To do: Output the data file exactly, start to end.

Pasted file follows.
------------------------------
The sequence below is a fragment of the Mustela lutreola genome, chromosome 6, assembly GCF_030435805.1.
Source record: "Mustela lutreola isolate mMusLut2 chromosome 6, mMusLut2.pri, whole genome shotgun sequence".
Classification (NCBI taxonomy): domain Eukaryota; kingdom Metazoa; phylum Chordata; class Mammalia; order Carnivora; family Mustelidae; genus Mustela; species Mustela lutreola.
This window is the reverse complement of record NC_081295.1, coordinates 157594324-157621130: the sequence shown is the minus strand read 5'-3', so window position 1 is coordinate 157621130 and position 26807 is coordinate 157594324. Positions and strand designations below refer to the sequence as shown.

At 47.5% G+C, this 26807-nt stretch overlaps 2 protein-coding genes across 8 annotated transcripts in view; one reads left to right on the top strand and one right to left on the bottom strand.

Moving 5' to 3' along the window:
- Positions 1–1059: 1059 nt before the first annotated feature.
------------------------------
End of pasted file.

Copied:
The sequence below is a fragment of the Mustela lutreola genome, chromosome 6, assembly GCF_030435805.1.
Source record: "Mustela lutreola isolate mMusLut2 chromosome 6, mMusLut2.pri, whole genome shotgun sequence".
Classification (NCBI taxonomy): domain Eukaryota; kingdom Metazoa; phylum Chordata; class Mammalia; order Carnivora; family Mustelidae; genus Mustela; species Mustela lutreola.
This window is the reverse complement of record NC_081295.1, coordinates 157594324-157621130: the sequence shown is the minus strand read 5'-3', so window position 1 is coordinate 157621130 and position 26807 is coordinate 157594324. Positions and strand designations below refer to the sequence as shown.

At 47.5% G+C, this 26807-nt stretch overlaps 2 protein-coding genes across 8 annotated transcripts in view; one reads left to right on the top strand and one right to left on the bottom strand.

Moving 5' to 3' along the window:
- Positions 1–1059: 1059 nt before the first annotated feature.